With this caveat out of the way, I have to say Steve did not do terribly outside of this event, which literally was not his fault. The whole reason Zola wanted him in Dimension Z was so he could highjack Steve’s body; doing this would mean he would not have to rely on those mechanical bodies we have seen him using thus far in the series.

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At first, Steve resisted Zola’s attempts. But he and Hawkeye were captured together, so Zola zapped Clint to make Cap stop fighting him. While I still do not approve of the HYDRA Cap reference, I have to admit, this scene hit me right in the “feels.” It showed the brotherly affection between the First Avenger and Hawkeye, who stubbornly insisted Steve not surrender despite the fact that another zap would have killed him.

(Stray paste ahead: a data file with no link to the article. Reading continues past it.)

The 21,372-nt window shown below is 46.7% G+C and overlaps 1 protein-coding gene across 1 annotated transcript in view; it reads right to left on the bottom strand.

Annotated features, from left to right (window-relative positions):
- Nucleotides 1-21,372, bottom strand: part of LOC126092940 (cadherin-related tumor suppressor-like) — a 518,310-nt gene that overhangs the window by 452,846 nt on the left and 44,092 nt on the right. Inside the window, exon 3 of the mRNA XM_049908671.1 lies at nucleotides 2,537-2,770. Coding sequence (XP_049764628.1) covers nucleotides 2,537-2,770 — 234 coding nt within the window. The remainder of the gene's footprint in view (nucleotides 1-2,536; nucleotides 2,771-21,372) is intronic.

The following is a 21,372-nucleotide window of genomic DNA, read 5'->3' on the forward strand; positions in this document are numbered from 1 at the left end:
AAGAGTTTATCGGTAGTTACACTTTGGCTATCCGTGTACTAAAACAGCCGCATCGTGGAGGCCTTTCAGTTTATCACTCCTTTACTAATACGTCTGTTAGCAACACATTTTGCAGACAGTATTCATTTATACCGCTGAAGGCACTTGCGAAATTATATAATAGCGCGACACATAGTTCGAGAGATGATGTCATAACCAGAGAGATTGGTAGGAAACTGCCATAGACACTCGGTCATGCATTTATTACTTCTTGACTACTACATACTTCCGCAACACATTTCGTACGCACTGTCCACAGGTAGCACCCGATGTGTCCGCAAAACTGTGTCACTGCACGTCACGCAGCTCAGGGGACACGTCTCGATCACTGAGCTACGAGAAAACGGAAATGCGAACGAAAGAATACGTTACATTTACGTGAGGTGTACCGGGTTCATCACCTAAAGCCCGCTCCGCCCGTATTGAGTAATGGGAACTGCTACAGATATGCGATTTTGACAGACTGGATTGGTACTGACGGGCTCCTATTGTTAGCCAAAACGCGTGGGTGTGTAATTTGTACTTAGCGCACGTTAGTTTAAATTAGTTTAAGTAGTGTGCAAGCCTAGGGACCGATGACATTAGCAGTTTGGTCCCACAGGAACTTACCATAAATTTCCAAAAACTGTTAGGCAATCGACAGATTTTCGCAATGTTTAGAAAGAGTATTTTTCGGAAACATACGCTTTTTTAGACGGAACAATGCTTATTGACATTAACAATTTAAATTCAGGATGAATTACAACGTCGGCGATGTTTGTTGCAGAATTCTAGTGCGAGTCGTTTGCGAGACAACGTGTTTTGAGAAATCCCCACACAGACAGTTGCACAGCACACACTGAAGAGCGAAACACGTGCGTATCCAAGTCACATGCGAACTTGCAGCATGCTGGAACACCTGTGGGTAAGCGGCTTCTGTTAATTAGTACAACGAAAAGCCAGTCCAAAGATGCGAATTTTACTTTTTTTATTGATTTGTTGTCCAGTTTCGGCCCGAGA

In a way, this scene bridged the gap between the original – and better – comics and the new ones today. I only wish the writers would show these relationships between the Avengers more often in Assemble. It is truly inspiring.

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T’Challa got sent after the Hulk in “The Most Dangerous Hunt,” which was actually more fun than I was expecting. Transported to Asgard, Panther finds Hulk being hunted for sport by Skurge the Executioner. Using a magic crystal in the head of his axe, the Executioner can control Banner’s transformation. When Banner gets too tired to run, Skurge says a spell to make him the Hulk. When the Hulk gets within a hair of smashing him, the Asgardian hunter speaks a counter spell which makes him Banner again.